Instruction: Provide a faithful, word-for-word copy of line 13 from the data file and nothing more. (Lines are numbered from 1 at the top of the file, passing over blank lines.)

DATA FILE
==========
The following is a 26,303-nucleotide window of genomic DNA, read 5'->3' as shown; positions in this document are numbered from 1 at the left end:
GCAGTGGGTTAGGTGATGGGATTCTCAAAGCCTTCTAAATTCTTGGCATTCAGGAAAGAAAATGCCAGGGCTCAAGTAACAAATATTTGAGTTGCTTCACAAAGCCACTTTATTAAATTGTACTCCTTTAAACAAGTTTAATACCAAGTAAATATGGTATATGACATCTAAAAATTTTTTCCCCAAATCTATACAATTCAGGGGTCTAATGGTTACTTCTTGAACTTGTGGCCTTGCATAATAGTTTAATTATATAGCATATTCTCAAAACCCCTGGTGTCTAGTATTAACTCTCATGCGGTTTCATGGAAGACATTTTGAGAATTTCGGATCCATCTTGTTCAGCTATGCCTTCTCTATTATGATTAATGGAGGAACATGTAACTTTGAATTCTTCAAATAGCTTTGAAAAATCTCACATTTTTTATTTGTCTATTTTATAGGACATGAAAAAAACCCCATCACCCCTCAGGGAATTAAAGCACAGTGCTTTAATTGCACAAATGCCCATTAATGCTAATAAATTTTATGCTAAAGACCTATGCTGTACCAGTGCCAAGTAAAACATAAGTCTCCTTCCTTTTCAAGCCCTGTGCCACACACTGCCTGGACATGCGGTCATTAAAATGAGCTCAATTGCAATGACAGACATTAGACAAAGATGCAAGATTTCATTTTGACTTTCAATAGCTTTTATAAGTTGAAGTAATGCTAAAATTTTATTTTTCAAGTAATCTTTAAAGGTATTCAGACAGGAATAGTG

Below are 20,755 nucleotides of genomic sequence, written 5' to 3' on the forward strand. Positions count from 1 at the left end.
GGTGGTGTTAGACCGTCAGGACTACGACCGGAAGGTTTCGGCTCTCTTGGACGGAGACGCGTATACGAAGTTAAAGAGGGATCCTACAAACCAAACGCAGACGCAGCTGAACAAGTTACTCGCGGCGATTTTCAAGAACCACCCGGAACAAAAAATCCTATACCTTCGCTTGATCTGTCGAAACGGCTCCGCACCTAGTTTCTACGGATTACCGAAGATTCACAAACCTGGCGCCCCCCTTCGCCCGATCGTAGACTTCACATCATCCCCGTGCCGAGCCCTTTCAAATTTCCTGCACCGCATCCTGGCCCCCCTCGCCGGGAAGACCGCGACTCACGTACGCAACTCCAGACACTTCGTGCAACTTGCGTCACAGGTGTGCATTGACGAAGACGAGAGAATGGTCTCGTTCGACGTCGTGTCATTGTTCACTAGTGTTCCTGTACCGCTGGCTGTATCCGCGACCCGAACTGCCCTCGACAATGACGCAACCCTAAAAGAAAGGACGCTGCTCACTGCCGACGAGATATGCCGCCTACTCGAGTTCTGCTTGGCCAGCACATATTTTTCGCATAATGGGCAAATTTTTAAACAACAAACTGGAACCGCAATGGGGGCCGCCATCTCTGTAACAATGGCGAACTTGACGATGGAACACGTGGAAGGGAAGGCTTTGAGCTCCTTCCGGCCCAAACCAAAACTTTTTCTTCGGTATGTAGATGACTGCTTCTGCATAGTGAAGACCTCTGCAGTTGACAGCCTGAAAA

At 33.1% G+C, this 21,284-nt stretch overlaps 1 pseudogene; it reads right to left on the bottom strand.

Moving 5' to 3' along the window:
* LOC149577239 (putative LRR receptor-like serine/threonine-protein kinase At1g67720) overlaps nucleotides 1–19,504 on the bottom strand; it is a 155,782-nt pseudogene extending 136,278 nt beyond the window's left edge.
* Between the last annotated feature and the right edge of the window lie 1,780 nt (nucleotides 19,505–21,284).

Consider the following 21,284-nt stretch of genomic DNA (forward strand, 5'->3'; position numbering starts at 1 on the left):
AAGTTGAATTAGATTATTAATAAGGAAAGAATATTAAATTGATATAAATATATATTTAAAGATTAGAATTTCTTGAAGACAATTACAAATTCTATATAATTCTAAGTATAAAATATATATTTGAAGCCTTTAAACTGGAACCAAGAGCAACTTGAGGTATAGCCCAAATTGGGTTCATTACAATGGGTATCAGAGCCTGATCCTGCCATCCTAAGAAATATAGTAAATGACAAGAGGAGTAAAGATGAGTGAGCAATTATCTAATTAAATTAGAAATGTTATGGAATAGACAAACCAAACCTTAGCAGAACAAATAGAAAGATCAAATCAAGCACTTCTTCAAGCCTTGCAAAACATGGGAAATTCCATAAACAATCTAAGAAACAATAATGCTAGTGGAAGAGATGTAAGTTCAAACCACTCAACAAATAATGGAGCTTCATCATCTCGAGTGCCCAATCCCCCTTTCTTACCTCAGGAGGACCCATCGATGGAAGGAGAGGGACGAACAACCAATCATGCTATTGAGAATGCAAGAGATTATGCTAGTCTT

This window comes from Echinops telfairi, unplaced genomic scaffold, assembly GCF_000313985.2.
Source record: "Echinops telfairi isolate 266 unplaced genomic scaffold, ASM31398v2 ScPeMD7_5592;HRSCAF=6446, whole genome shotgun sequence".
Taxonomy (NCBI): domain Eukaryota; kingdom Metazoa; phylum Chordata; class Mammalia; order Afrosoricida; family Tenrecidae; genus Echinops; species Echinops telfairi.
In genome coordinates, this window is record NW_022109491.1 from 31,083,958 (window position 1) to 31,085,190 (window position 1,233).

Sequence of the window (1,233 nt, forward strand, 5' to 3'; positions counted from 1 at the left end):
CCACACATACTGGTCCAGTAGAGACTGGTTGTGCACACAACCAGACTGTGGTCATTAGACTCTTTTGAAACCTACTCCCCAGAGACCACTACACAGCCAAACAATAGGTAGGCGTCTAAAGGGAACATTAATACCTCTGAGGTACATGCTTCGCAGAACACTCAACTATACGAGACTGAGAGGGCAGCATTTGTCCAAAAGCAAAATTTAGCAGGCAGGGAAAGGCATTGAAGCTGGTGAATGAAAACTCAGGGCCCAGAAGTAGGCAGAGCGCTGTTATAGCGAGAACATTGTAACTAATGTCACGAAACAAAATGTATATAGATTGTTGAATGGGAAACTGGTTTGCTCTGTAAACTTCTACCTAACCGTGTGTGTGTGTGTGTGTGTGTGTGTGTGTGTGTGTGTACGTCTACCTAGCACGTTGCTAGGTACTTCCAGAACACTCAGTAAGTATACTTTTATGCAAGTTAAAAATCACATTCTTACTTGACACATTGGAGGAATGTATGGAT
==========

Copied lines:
Taxonomy (NCBI): domain Eukaryota; kingdom Metazoa; phylum Chordata; class Mammalia; order Afrosoricida; family Tenrecidae; genus Echinops; species Echinops telfairi.